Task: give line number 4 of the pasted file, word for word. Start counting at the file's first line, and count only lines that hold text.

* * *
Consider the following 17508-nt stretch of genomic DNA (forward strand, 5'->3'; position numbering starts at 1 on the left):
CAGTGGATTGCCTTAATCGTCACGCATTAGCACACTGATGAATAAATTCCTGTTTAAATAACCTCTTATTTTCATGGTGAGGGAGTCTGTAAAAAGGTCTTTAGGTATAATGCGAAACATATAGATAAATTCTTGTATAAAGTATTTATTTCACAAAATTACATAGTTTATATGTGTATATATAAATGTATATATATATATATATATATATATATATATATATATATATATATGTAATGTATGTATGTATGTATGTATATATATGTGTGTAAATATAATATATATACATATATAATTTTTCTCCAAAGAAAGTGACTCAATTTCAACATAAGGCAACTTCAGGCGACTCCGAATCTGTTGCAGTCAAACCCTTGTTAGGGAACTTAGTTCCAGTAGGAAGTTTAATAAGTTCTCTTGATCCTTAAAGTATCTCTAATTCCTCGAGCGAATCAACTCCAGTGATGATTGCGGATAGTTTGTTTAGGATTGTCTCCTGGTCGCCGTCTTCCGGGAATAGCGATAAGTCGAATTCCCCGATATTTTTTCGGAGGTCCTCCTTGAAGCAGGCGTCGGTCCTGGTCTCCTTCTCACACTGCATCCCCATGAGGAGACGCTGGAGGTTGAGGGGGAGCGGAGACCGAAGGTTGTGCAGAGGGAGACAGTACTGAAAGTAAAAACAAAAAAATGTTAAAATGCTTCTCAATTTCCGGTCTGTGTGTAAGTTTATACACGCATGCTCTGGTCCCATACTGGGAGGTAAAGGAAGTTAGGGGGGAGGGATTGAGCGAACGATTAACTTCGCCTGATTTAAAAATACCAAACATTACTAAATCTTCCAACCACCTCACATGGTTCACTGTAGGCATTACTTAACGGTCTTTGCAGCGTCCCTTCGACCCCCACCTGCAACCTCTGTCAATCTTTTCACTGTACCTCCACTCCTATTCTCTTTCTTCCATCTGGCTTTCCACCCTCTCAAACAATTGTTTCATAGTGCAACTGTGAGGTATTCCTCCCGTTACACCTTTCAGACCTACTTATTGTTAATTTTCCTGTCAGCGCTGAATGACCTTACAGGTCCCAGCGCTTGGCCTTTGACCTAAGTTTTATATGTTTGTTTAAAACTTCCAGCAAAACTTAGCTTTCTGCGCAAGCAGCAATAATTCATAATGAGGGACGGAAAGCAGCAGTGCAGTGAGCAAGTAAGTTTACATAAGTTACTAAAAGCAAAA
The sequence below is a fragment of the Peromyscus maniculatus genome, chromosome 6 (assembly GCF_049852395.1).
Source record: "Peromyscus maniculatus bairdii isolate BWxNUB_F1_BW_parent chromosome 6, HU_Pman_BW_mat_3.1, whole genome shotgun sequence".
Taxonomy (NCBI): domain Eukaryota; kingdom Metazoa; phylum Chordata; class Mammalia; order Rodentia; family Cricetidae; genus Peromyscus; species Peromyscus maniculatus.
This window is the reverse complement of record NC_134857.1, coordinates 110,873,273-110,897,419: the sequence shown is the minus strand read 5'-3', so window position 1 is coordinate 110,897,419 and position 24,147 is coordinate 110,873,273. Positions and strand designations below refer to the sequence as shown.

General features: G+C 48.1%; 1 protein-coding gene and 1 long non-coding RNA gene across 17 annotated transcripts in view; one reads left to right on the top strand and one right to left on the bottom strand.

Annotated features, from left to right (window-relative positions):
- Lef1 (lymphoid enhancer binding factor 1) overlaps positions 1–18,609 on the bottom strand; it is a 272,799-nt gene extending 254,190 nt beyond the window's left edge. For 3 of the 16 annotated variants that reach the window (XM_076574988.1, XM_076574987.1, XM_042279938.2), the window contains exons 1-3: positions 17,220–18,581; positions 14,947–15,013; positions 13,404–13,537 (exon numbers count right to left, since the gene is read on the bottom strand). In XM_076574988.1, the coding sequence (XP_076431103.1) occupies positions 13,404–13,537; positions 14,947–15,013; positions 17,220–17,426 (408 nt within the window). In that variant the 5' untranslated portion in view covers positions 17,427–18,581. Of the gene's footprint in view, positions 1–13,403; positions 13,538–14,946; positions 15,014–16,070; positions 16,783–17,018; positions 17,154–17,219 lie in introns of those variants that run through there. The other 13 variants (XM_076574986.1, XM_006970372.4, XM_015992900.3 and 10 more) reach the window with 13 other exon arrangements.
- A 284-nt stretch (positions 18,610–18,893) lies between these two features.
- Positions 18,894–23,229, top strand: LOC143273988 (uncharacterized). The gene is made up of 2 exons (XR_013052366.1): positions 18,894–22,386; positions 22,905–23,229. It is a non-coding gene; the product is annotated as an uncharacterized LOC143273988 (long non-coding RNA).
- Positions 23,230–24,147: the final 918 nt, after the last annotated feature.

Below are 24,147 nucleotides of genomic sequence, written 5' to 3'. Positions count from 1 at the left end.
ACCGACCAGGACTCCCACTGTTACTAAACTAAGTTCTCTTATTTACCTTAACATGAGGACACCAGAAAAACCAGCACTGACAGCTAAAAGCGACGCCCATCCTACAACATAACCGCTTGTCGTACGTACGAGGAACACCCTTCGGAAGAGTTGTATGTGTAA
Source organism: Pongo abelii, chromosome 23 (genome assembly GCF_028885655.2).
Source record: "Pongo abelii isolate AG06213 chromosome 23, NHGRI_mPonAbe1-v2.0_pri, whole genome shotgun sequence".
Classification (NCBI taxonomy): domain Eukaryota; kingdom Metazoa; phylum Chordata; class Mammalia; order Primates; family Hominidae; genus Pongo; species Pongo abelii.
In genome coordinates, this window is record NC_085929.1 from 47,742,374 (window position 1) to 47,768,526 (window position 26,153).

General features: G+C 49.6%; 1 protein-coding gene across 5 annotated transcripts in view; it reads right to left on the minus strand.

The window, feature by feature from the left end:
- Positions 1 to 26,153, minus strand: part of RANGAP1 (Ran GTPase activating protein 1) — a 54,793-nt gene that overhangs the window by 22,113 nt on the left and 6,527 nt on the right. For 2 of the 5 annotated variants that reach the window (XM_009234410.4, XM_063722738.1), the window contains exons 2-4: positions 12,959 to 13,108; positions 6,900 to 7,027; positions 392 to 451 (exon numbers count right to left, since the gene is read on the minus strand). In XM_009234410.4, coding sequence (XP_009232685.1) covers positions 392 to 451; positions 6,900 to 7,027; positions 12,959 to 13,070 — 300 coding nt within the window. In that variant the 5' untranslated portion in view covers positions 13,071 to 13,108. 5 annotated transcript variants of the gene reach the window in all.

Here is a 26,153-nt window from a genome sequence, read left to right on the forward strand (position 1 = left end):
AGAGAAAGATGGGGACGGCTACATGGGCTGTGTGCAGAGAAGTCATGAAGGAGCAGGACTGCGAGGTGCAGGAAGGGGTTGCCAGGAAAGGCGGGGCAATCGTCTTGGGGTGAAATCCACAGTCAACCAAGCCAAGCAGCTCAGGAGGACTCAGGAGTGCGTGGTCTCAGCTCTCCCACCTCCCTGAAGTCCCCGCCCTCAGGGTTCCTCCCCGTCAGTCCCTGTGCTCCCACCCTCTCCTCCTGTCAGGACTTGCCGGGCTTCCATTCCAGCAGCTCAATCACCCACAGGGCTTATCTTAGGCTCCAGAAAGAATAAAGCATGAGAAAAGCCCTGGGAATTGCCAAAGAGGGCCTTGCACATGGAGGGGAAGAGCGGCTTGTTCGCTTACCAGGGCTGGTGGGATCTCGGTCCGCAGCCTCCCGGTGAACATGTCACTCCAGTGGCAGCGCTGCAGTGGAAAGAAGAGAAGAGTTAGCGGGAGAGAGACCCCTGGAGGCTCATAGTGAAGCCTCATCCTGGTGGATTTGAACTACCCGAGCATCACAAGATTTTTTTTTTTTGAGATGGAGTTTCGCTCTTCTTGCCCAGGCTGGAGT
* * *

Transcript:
Source record: "Peromyscus maniculatus bairdii isolate BWxNUB_F1_BW_parent chromosome 6, HU_Pman_BW_mat_3.1, whole genome shotgun sequence".